The US-based eVTOL (electric vertical take-off and landing) company Zeva Aero presented a new aircraft, called the Z2.  

An improvement upon the Zeva Zero – the company’s previous concept, presented in 2017 – the Z2 is expected to have a range of over 80 kilometers (50 miles) and a top speed of 257 kilometers per hour (160 miles per hour). 

The most unusual feature of the design is Zeva’s signature round fuselage, which is supposed to provide lift in cruise flight, vastly improving efficiency in comparison with other eVTOL designs. 

The company claims the aircraft is going to be optionally piloted, with the first prototype flying in mid-2023 and mass production starting a short while later. 

Zeva is also working on a two-seat version and a docking bay that could see the Z2 attaching to the sides of buildings, adapting the type for better urban mobility. 

An alternative design 

Zeva Aero was founded in 2017 to participate in Boeing’s GoFly eVTOL competition, and conducted numerous tests on scale models. 

A full-scale prototype of the Zero first flew in January 2022. Only the VTOL capability of the aircraft was tested, and the company did not reveal if it ever conducted a transition to horizontal flight. 

According to the company, the design of the Zero was constrained by GoFly competition rules, and is no longer intended for mass production.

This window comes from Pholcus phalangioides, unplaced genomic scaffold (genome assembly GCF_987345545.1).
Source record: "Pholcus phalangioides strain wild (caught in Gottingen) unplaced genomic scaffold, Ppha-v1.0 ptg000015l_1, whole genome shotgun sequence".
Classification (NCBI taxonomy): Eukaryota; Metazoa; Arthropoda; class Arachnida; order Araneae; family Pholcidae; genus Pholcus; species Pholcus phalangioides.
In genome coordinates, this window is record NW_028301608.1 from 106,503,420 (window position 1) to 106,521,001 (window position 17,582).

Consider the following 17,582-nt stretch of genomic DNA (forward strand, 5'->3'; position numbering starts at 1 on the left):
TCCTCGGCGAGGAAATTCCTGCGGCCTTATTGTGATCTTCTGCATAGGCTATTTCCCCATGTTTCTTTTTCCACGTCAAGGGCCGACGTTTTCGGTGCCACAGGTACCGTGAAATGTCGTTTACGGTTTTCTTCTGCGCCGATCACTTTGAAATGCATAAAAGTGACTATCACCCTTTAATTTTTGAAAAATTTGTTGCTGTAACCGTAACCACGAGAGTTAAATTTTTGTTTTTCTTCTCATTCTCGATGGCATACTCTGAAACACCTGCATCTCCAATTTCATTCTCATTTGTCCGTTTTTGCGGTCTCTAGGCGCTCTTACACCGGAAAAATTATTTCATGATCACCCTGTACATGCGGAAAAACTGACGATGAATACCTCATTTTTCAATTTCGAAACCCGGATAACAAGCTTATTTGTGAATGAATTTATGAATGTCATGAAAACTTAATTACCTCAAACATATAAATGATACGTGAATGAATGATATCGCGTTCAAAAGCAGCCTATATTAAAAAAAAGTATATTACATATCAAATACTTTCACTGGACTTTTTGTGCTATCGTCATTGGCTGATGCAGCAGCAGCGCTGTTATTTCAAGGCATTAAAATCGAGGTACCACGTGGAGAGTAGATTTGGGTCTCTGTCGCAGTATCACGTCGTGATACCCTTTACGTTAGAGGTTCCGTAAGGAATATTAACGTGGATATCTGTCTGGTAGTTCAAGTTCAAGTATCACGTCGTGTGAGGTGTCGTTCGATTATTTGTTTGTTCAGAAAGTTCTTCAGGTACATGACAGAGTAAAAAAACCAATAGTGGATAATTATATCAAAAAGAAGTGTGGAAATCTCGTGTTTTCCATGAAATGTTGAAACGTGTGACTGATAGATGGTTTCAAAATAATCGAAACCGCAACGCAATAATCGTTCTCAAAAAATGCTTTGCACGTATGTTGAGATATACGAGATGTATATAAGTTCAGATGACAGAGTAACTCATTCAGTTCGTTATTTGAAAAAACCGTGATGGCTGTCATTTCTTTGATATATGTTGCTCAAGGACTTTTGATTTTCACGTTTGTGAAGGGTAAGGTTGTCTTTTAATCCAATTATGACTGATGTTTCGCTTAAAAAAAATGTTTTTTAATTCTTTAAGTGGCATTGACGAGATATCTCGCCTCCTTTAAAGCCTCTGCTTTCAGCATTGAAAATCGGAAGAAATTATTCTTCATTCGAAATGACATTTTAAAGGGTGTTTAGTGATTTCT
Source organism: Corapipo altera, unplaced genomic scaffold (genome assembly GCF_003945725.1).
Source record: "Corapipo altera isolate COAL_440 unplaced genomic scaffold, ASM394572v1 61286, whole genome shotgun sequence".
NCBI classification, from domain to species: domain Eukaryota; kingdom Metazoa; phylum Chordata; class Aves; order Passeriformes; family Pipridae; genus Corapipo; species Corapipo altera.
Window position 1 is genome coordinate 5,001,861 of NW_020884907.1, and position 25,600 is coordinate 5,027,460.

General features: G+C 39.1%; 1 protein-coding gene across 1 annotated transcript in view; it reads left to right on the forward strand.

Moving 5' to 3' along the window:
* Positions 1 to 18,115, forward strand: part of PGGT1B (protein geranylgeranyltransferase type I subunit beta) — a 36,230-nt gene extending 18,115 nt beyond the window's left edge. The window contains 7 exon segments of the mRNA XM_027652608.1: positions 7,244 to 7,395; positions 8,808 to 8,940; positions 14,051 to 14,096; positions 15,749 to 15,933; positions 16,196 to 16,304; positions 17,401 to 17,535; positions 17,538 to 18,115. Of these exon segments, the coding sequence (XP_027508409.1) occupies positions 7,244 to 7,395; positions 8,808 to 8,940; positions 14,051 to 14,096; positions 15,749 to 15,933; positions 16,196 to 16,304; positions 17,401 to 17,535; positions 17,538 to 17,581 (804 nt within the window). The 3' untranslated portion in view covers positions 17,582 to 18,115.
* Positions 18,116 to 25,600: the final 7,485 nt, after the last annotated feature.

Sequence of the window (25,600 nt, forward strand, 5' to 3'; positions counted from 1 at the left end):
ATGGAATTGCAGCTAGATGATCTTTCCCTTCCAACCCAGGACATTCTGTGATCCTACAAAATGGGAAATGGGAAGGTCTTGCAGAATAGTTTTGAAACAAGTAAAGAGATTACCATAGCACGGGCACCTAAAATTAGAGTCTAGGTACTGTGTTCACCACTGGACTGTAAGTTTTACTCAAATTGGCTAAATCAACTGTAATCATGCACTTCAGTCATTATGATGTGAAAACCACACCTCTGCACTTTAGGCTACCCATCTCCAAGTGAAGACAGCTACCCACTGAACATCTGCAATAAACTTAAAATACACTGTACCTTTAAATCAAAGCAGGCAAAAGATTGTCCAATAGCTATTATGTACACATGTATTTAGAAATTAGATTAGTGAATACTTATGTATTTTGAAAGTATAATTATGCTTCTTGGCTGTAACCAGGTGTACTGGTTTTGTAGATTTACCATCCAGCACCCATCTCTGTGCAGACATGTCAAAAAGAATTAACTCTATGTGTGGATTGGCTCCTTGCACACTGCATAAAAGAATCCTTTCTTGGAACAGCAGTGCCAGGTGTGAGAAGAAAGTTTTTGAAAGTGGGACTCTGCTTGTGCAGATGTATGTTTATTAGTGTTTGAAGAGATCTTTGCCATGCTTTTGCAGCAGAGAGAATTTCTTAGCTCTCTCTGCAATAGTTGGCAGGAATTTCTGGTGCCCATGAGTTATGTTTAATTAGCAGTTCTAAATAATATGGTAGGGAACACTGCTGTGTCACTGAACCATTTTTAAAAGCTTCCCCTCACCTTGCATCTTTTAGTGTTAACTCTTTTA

Meanwhile, the Z2 is designed to enter the eVTOL market, featuring larger propellers and a wider base, information on Zeva’s webpage reveals. 

The company also explains that the body of the Z2 is going to be constructed of Kevlar and feature the latest in battery technology.  

Unusual shape 

The shape selected by Zeva for their aircraft differs greatly from usual designs of eVTOL aircraft that hardly stray far from helicopter-like appearance, even in the cases that feature a lifting body. 

The company states that such a shape allows for an extremely small footprint, as their aircraft could land in the space required to park a single car.  

The concept is not new: between the 1940s and 70s various countries experimented with similar designs for their military aircraft. 

Called tailsitters, the aircraft like the Heinkel Lerche, Lockheed XFV-1 and SNECMA Coléoptère were intended as interceptors that could take off from unprepared and constrained locations. 

They were ultimately unsuccessful, many of them suffering from control issues connected to their unusual design, as well as being generally inferior in their flight characteristics to conventional fighters. 

According to Zeva, the Z2 is going to be heavily automated, just as many other modern eVTOL aircraft. This feature could alleviate the controllability problem, with advanced software ensuring smooth and safe landings – the procedure that proved to be the most challenging for earlier tailsitters.